Trawl fisheries are a cause of significant levels of seabird bycatch when birds (primarily larger bodied albatrosses and petrels) collide with warp cables at the back of boats, and become entangled in nets during the later stages of hauling. Up to 40 species are thought to be affected, with 10’s of thousands estimated to be dying each year.
While seabird bycatch in long-line fishing has been known since the 1980s, the threat posed by trawl fisheries has also become apparent in recent years (Bartle 1991, Weimerskirch et al. 2000, Sullivan et al. 2006). No global review of the impact of trawl fishing on seabirds has been undertaken, but there are a number of regional and national levels studies that highlight the significance of the problem (Wilson et al. 2004).
In Argentina, studies (Gonzalez-Zevallos et al. 2007, Yorio et al. 2010) on Magellanic Penguin Spheniscus magellanicus and Imperial Shag Phalacrocorax atriceps breeding at a newly designated marine park in Golfo San Jorge, assessed the potential spatial conflict between these seabirds and commercial hake and shrimp trawl fisheries. The observed foraging patterns suggest a high probability of spatial conflict and incidental mortality was regularly recorded in both fisheries, at rates that varied between 0.02 and 0.34 individuals per haul depending on species and fishery (Yorio et al. 2010).
In New Zealand, Bartle (1991) recorded an average bycatch catch rate of 0.263 birds/haul in a squid trawl fishery. 83% were recovered from the net sonde cable, with the remainder entangled in various parts of the net.
At Kerguelen, Weimerskirch et al. (2000) recorded a mean mortality rate of 0.48 birds/day on trawl vessels targeting toothfish Dissostichus eliginoides or mackerel icefish Champsocephalus gunnari. Higher rates were observed on vessels using net sonde cable and targeting the smaller icefish. Approximately 1/3 of mortality was caused by net sonde cable.
In Alaska, Zador et al. (2008) highlighted the potential year-round overlap of Short-tailed Albatross Phoebastria albatrus distribution and fishing areas of the vast Alaska groundfish trawl fishery, in which the catch of one of the target species, walleye pollock Theregra chalcogramma, is the second largest in tons among all fisheries.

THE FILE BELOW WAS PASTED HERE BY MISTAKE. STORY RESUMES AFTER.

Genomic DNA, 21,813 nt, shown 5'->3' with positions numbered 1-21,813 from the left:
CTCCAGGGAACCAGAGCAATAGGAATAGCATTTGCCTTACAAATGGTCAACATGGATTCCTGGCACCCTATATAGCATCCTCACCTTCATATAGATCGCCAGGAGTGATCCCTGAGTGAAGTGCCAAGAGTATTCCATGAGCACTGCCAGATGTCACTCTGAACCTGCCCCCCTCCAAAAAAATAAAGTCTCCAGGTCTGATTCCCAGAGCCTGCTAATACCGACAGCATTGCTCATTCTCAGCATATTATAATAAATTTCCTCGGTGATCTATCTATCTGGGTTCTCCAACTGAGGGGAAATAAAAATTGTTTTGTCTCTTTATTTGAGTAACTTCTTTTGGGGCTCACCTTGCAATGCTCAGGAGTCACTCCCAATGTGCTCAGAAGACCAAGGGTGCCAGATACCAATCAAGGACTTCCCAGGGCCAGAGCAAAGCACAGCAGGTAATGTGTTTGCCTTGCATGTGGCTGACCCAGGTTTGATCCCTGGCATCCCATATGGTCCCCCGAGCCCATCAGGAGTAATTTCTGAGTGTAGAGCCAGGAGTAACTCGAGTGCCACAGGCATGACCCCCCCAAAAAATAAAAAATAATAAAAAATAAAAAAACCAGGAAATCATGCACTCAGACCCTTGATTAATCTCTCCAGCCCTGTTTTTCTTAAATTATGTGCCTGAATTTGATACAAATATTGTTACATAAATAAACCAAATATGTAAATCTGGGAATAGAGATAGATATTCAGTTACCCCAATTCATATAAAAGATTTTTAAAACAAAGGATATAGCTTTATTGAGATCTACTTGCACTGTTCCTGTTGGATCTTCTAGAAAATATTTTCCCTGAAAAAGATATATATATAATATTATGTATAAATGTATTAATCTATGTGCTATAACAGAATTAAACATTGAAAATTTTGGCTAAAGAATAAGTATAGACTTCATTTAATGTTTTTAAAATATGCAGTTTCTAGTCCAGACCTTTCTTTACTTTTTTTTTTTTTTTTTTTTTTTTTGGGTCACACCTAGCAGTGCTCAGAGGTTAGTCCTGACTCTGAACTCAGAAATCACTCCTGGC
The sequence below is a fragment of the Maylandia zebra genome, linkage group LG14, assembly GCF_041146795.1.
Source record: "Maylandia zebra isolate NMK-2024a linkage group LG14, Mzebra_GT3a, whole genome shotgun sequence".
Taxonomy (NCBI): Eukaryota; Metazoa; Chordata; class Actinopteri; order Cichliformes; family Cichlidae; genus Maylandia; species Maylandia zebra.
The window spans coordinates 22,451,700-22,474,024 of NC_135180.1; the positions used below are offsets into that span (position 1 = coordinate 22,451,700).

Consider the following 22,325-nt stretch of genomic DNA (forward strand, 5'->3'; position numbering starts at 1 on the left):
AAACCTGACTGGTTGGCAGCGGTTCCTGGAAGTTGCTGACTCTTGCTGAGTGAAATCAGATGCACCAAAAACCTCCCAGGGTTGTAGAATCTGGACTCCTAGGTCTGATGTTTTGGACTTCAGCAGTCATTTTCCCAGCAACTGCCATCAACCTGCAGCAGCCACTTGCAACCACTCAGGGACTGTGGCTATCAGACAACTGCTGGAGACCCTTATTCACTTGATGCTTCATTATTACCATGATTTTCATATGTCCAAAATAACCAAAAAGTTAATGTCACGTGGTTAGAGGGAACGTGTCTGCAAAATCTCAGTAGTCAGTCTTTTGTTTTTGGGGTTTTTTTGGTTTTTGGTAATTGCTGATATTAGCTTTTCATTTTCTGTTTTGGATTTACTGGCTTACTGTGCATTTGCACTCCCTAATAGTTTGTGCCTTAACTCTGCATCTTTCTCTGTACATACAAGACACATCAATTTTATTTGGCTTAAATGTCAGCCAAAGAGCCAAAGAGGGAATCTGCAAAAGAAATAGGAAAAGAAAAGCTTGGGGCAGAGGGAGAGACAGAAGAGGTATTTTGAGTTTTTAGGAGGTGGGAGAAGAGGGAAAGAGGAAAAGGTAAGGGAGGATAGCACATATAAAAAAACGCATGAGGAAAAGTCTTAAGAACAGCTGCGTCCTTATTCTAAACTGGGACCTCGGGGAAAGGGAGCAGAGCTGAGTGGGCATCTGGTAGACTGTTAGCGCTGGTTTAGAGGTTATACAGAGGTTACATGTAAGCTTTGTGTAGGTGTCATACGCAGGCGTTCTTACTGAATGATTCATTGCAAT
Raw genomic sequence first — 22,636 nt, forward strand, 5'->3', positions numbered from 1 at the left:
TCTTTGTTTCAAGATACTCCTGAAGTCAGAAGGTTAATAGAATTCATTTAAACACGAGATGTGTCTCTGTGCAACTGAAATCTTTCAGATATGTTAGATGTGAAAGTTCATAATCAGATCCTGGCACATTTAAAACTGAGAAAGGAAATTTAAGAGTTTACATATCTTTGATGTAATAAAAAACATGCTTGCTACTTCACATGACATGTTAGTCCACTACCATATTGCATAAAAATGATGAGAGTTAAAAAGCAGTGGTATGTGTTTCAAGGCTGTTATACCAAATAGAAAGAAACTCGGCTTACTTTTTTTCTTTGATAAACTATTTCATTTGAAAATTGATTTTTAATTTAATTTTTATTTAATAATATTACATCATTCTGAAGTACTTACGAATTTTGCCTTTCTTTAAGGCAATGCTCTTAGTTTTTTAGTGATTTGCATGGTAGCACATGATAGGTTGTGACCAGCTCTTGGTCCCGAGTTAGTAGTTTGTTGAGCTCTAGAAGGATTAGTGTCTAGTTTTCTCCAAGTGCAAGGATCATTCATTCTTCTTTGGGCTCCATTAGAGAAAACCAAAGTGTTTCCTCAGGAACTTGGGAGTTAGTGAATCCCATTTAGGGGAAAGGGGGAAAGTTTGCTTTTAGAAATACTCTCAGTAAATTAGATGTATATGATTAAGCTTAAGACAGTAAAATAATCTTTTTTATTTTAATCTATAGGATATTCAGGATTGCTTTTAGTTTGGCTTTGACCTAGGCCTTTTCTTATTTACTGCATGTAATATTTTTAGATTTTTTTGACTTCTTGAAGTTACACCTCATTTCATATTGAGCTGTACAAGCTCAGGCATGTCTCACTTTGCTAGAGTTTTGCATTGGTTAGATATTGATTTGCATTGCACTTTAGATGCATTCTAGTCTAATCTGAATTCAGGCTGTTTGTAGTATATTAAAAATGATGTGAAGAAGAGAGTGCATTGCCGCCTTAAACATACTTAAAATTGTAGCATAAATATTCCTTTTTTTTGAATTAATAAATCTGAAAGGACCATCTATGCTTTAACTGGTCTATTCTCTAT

In the Falklands/Malvinas, Sullivan et al. (2006) estimated that >1500 seabirds, predominantly Black-browed Albatross Thalassarche melanophris, were killed by demersal (bottom) finfish trawlers in 2002/2003.
Historically the Bengula Current (covering the Exclusive Economic Zones of South Africa, Namibia and Angola, and adjacent international waters) has had high levels of seabird bycatch in trawl fisheries (Petersen et al. 2007, 2008). In 2005/06 it was estimated that 18,000 seabirds were killed in the South African hake trawl fishery, one of the first trawl fisheries in which this problem was identified (Watkins et al. 2008). In South Africa, it was estimated that 85% of birds were killed by the powerful warp cables that attach the trawl net to the fishing vessel, entangling particularly the long-winged albatrosses and dragging them under the water. The remaining 15% died entangled in nets during shooting and hauling (Watkins et al. 2008). Of the birds killed, 70% were Shy T. cauta and Black-browed Albatross T. melanophrys, 14% were Cape Gannet Morus capensis and 9% White-chinned Petrel Procellaria aequinoctialis. All of these species are globally threatened or near-threatened. BirdLife’s Albatross Task Force has been working with the trawl fleet in South Africa since 2006 to reduce this bycatch, and began work in Namibia in 2008. This work has succeeded in significantly reducing the scale of the problem in these areas.
Related Case Studies in other sections
Compiled 2008, updated 2013
BirdLife International (2013) Trawl fisheries cause significant mortality to albatrosses . Presented as part of the BirdLife State of the world's birds website. Available from: http://birdlife.org/datazone/sowb/casestudy/167. Checked: 20/10/2014